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Staff Record
Postgraduate Student

Thomas Keevers

Department: 

Research Group(s): 

Research Interests: 

Organic semiconductors are a class of low cost materials suitable for a range of opto-electronic applications, including solar cells and organic light-emitting diodes. Although cheaper than competing approaches, they suffer from poor device efficiency which has hindered their wider integration. Contemporary research into charge transport and recombination has provided several insights into factors limiting device efficiency, and could provide further applications.

My research focuses on using spin resonance techniques to investigate the opto-electronic pathways of these materials. In particular, I use pulsed optically and electrically-detected magnetic resonance to probe the microscopic spin dynamics of thin film devices. Many organic materials show microsecond coherence times at room temperature, motivating the search for "quantum-enabled" technologies.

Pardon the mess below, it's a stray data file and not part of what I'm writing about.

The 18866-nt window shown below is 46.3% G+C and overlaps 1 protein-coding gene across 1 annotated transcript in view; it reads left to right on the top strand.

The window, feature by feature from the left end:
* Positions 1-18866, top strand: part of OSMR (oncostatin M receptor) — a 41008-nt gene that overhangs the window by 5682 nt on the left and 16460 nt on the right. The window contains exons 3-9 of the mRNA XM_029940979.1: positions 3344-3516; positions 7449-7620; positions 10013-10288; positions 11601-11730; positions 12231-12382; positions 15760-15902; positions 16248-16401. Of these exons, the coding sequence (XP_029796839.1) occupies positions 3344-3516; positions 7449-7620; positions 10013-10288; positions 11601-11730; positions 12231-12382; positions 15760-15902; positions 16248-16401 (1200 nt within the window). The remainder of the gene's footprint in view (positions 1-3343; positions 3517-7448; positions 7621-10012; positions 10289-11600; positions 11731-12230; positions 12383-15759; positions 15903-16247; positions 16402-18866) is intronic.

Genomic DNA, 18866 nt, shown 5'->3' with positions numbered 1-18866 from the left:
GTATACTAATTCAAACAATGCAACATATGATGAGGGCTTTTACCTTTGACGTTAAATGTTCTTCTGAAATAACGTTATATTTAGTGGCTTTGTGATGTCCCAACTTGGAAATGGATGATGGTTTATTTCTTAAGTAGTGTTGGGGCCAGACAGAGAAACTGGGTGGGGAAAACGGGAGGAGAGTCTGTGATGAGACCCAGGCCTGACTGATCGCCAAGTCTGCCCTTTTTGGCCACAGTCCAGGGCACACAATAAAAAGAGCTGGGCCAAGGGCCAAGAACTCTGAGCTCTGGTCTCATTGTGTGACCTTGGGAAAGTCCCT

Selected Publications: 

Keevers, T. L., & McCamey, D. R. (2015). Measuring Spin Relaxation with Standard Pulse Sequences in the Singlet-Triplet Basis. Journal of Magnetic Resonance 257 (2015): 70-78

Keevers, T. L., Baker, W.J., & McCamey D. R. (2015) Theory of exciton-polaron complexes in pulsed electrically detected magnetic resonance. Phys. Rev. B 91, 205206.

Baker, W.J., Keevers, T. L., Boehme, C. & McCamey D. R. (2015) Using coherent dynamics to quantify spin-coupling within triplet-exciton/polaron complexes in organic diodes. arXiv:1502.05471 (accepted in Phys. Rev. B)

Keevers, T. L., Danos, A., Schmidt, T. W., & McCamey, D. R. (2013). An agnostic approach. Nature nanotechnology, 8(12), 886-887.

Baker, W. J., Keevers, T. L., Lupton, J. M., McCamey, D. R., & Boehme, C. (2012). Slow hopping and spin dephasing of Coulombically bound polaron pairs in an organic semiconductor at room temperature. Physical review letters, 108(26), 267601.